The State of California uses more ground water than any other State in the Nation. With a population of over 30 million people, an agricultural economy based on intensive irrigation, large urban industrial areas, and naturally elevated concentrations of some trace elements, there is a wide range of contaminant sources that have the potential to contaminate ground water and limit its beneficial uses. In response to the many-and different-potential sources of ground-water contamination, the State of California has evolved an extensive set of rules and programs to protect ground-water quality, and agencies to implement the rules and programs. These programs have in common a focus on compliance with regulations governing chemical use and (or) ground-water quality. Although appropriate for, and successful at, their specific missions, these programs do not at present provide a comprehensive view of ground-water quality in the State of California.
In October 2001, The California Assembly passed a bill, AB 599, establishing the Ground-Water- Quality Monitoring Act of 2001.' The goal of AB 599 is to improve Statewide comprehensive ground-water monitoring and increase availability of information about ground-water quality to the public. AB 599 requires the State Water Resources Control Board (SWRCB), in collaboration with an interagency task force (ITF) and a public advisory committee (PAC), to develop a plan for a comprehensive ground-water monitoring program. AB 599 specifies that the comprehensive program should be capable of assessing each ground-water basin in the State through direct and other statistically reliable sampling approaches, and that the program should integrate existing monitoring programs and design new program elements, as necessary. AB 599 also stresses the importance of prioritizing ground-water basins that provide drinking water.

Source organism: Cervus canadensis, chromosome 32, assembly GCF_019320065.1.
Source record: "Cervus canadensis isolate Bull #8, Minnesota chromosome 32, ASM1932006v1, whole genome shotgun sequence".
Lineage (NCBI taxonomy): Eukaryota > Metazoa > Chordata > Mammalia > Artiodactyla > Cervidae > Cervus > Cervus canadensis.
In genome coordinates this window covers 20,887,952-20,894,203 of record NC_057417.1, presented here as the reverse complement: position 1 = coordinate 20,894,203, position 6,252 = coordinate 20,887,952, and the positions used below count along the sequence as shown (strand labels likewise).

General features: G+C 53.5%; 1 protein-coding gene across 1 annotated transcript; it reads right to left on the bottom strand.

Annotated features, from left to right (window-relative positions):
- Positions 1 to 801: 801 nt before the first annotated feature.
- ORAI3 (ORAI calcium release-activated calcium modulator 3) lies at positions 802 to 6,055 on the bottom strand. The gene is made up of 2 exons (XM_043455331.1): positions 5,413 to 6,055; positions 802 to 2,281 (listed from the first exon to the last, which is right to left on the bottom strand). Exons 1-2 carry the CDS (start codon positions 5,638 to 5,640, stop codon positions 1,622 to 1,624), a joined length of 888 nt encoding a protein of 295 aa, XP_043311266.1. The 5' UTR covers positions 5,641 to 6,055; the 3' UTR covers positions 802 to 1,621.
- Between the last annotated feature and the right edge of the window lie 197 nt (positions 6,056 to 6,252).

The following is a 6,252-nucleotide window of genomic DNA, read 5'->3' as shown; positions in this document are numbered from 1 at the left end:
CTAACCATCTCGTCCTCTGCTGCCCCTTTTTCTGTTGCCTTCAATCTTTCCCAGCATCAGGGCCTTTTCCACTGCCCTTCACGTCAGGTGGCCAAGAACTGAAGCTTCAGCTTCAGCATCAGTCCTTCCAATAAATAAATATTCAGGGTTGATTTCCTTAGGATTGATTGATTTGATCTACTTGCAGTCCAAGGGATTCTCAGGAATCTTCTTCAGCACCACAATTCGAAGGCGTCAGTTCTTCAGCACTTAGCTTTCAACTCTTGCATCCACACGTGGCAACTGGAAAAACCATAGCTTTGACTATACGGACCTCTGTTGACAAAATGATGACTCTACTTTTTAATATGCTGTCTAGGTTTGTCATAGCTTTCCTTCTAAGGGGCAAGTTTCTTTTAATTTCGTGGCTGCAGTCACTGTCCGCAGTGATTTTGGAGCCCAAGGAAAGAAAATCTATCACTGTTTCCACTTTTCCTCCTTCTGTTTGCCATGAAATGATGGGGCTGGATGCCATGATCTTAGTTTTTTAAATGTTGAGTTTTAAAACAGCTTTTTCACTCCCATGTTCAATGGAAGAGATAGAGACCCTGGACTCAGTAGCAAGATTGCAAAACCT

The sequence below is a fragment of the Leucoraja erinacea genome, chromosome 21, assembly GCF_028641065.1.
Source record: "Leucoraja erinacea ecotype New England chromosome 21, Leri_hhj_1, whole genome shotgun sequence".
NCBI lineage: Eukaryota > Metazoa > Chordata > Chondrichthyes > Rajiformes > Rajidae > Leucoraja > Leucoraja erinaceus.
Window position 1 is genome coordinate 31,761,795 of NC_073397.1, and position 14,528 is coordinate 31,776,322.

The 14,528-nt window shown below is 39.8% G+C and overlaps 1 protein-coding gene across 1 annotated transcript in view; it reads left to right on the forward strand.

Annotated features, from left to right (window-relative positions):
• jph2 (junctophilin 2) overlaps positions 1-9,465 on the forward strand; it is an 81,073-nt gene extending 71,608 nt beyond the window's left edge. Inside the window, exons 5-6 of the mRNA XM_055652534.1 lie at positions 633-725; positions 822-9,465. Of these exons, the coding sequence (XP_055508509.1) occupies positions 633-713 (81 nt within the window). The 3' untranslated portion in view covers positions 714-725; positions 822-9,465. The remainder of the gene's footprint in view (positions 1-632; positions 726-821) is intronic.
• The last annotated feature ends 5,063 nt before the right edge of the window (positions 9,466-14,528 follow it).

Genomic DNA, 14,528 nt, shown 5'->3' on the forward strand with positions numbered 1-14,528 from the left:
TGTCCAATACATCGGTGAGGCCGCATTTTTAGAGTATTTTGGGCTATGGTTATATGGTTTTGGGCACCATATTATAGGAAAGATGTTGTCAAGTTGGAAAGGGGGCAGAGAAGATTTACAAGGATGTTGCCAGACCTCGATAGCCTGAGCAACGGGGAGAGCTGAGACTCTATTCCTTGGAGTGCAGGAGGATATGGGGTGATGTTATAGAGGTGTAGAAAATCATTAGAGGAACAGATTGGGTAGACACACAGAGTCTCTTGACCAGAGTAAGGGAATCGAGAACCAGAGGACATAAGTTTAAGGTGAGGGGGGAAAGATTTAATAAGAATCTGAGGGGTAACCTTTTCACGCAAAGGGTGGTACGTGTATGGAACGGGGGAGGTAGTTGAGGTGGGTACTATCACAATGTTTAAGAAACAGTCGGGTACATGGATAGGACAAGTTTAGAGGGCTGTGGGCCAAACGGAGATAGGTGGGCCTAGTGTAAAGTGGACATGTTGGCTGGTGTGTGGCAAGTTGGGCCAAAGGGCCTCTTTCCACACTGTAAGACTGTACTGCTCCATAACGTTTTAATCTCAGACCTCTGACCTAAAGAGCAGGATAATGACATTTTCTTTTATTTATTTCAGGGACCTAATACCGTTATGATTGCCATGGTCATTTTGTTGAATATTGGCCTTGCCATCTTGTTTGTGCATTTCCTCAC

The United States Geological Survey (USGS), in cooperation with the SWRCB, and in coordination with the ITF and PAC, has developed a framework for a comprehensive ground-water-quality monitoring and assessment program for California. The proposed framework relies extensively on previous work conducted by the USGS through its National Water-Quality Assessment (NAWQA) program. In particular, the NAWQA program defines three types of ground-water assessment: (1) status, the assessment of the current quality of the ground-water resource; (2) trends, the detection of changes in water quality, and (3) understanding, assessing the human and natural factors that affect ground-water quality.
A Statewide, comprehensive ground-water quality-monitoring and assessment program is most efficiently accomplished by applying uniform and consistent study-design and data-collection protocols to the entire State. At the same time, a comprehensive program should be relevant at a variety of scales, and therefore needs to retain flexibility to address regional and local issues. Consequently, many of the program components include a predominant element that will be consistently applied in all basins, and a secondary element that may be applied in specific basins where local conditions warrant attention.